Iron in Egyptian relics came from space
The ancient Egyptians wore jewelry made from space rock, and meteors raining from the sky may have shaped their ideas of the gods, according to new analysis of a 5,000-year-old iron bead.
Meteorite impacts thousands of years ago may have helped to inspire ancient religion.
The 5,000-year-old iron bead might not look like much, but it hides a spectacular past: researchers have found that an ancient Egyptian trinket is made from a meteorite.
The result, published on 20 May in Meteoritics & Planetary Science, explains how ancient Egyptians obtained iron millennia before the earliest evidence of iron smelting in the region, solving an enduring mystery. It also hints that they regarded meteorites highly as they began to develop their religion.
“The sky was very important to the ancient Egyptians,” says Joyce Tyldesley, an Egyptologist at the University of Manchester, UK, and a co-author of the paper. “Something that falls from the sky is going to be considered as a gift from the gods.”
The iron in the 2-centimeter-long tube-like bauble — found at a burial site near Cairo — couldn’t have come from accidental smelting. The tube-shaped bead is one of nine found in 1911 in a cemetery at Gerzeh, around 70 kilometres south of Cairo. The cache dates from about 3,300 bc, making the beads the oldest known iron artefacts from Egypt.
A study in 1928 found that the iron in the beads had a high nickel content — a signature of iron meteorites — and led to the suggestion that it was of celestial Desch, C. H. Reports on the metallurgical examination of specimens for the Sumerian Committee of the British Association.
Reports of the British Association for the Advancement of Science (1928).
But scholars argued in the 1980s that accidental early smelting could have led to nickel-enriched Piaskowski, in Early Technology (eds Wertime, T. A. & Wertime S. F.) 237–423 (Smithsonian Inst., 1982), and a more recent analysis of oxidized material on the surface of the beads showed low nickel El-Gayer, E. S. Inst. Archaeo-metall. Stud. 19, 11–12 (1995).
To settle the argument, Diane Johnson, a meteorite scientist at the Open University in Milton Keynes, UK, and her colleagues used scanning electron microscopy and computed tomography to analyse one of the beads, which they borrowed from the Manchester Museum.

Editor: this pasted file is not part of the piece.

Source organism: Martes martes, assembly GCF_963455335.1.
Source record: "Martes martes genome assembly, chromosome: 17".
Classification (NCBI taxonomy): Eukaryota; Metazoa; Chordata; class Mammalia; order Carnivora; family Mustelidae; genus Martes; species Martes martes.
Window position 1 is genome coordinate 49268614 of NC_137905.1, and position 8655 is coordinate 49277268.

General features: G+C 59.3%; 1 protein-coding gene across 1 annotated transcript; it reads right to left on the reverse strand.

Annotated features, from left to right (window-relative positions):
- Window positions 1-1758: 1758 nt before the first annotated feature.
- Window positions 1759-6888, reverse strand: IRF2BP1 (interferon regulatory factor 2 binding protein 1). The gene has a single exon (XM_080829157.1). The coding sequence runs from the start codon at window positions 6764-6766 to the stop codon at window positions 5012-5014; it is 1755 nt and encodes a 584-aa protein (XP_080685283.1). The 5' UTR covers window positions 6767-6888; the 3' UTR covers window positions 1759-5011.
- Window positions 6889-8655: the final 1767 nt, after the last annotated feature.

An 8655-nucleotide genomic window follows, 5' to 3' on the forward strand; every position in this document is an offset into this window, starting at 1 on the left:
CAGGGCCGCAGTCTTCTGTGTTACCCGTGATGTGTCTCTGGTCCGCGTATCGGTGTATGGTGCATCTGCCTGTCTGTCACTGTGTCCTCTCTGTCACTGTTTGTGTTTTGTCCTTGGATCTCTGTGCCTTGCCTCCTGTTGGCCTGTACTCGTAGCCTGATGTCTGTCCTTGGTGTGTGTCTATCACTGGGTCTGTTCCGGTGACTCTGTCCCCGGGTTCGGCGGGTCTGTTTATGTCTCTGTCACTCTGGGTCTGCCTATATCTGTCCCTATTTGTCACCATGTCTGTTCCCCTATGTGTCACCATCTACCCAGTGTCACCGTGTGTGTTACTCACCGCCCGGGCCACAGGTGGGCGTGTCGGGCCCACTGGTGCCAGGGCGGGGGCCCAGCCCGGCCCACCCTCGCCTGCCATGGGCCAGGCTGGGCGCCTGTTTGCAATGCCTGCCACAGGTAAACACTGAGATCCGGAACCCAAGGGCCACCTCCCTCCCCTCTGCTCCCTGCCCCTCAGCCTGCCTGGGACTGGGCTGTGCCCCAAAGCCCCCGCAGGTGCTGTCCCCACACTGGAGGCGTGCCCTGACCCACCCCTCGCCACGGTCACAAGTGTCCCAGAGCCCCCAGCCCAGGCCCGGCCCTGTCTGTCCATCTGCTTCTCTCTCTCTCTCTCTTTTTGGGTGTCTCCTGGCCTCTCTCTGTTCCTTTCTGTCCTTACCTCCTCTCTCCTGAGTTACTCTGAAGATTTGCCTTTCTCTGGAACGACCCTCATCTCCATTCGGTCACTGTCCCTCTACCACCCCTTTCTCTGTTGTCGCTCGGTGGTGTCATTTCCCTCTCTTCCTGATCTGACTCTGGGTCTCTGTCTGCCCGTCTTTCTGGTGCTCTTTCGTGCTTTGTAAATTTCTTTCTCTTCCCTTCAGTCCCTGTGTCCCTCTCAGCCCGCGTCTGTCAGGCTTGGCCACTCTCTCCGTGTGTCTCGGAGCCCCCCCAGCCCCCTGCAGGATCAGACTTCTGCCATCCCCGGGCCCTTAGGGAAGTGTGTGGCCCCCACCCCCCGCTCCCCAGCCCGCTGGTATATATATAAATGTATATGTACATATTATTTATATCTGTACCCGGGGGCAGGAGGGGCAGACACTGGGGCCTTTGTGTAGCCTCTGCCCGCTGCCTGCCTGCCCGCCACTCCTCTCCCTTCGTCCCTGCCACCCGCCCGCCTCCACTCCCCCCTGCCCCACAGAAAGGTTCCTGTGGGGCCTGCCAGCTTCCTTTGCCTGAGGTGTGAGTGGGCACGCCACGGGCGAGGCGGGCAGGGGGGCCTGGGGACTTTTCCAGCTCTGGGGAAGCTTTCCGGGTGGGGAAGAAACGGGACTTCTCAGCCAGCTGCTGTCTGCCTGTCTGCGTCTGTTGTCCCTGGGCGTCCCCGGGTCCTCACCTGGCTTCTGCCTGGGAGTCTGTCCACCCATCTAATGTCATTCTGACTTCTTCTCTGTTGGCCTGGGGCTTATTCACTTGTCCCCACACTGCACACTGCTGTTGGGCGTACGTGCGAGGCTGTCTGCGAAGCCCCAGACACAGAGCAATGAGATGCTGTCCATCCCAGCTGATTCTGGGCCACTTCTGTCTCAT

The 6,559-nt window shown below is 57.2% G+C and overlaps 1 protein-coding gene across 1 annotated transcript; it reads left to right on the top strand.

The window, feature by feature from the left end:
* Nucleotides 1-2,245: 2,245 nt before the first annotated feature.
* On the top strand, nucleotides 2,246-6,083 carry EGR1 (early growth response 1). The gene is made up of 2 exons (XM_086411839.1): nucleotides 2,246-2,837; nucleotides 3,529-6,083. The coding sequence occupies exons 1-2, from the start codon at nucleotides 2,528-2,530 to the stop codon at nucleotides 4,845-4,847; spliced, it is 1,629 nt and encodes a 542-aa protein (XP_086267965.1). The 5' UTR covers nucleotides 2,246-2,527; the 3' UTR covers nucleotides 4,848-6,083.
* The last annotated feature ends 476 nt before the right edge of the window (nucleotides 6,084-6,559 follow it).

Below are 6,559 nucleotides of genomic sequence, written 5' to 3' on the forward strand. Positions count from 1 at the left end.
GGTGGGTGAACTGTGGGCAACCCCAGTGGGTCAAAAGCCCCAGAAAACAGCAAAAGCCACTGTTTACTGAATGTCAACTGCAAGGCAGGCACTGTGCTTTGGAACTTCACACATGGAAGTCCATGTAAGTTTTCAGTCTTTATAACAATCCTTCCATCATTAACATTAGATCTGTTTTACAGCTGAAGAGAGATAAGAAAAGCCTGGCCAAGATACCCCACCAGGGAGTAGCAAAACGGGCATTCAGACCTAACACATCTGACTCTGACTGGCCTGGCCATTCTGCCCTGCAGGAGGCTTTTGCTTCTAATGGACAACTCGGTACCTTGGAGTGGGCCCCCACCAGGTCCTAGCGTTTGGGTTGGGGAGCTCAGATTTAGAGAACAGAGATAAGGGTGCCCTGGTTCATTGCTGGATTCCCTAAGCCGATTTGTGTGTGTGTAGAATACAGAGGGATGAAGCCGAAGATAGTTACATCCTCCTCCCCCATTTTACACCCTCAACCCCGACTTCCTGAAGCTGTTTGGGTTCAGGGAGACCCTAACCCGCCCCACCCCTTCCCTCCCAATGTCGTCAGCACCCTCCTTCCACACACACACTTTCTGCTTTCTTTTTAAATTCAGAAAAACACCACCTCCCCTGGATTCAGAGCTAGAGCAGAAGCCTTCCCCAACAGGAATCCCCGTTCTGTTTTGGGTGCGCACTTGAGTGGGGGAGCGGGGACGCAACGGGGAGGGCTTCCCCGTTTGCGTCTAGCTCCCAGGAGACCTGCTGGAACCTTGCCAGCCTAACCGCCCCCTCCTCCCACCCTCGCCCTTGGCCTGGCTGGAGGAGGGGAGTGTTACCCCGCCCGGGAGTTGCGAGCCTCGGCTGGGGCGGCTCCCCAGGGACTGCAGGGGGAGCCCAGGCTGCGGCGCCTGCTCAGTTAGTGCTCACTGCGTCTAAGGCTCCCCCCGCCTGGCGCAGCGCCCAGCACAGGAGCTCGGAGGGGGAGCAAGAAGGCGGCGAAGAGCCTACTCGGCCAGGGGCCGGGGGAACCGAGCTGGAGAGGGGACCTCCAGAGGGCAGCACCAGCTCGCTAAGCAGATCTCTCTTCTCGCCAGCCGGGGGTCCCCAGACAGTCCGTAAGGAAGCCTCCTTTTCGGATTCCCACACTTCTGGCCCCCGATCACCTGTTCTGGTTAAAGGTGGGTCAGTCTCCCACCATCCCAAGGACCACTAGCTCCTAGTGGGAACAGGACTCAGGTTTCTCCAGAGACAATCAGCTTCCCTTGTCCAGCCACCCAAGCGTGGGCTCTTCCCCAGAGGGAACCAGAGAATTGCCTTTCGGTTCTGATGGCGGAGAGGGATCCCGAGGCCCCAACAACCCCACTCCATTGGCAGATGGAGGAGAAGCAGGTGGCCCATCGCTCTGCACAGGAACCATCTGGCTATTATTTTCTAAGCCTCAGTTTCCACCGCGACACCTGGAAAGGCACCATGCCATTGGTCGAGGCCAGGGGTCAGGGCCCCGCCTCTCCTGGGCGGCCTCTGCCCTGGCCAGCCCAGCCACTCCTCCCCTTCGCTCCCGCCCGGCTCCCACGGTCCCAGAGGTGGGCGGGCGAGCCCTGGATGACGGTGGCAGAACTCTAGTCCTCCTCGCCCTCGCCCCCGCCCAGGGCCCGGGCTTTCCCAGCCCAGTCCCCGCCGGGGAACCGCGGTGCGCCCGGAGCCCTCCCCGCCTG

The researchers were not able to cut the precious artefact open, but they found areas where the weathered surface had fallen away, providing what Johnson describes as “little windows” to the preserved metal beneath.
Microscopy showed that the nickel content of this original metal was high — as much as 30% — suggesting that it did indeed come from a meteorite. Backing up this result, the team observed that the metal had a distinctive crystalline structure called a Widmanstätten pattern. This structure is found only in iron meteorites that cooled extremely slowly inside their parent asteroids as the Solar System was forming.
Using tomography, the researchers built up a three-dimensional model of the bead’s internal structure, revealing that the ancient Egyptians had made it by hammering a fragment of iron from the meteorite into a thin plate, then bending it into a tube.
Gifts from the gods
The first evidence for iron smelting in ancient Egypt appears in the archaeological record in the sixth century bc. Only a handful of iron artefacts have been discovered in the region from before then: all come from high-status graves such as that of the pharaoh Tutankhamun. “Iron was very strongly associated with royalty and power,” says Johnson.
Objects made of such divine material were believed to guarantee their deceased owner priority passage into the afterlife.
Campbell Price, a curator of Egypt and Sudan at the Manchester Museum who was not a member of the study team, emphasizes that nothing is known for certain about the Egyptians’ religious beliefs before the advent of writing. But he points out that later on, during the time of the pharaohs, the gods were believed to have bones made of iron.
He speculates that meteorites may have inspired this belief, the celestial rocks being interpreted as the physical remains of gods falling to Earth.
Johnson says that she would love to check whether other early Egyptian iron artefacts are of meteoritic origin — if she can get permission to study them.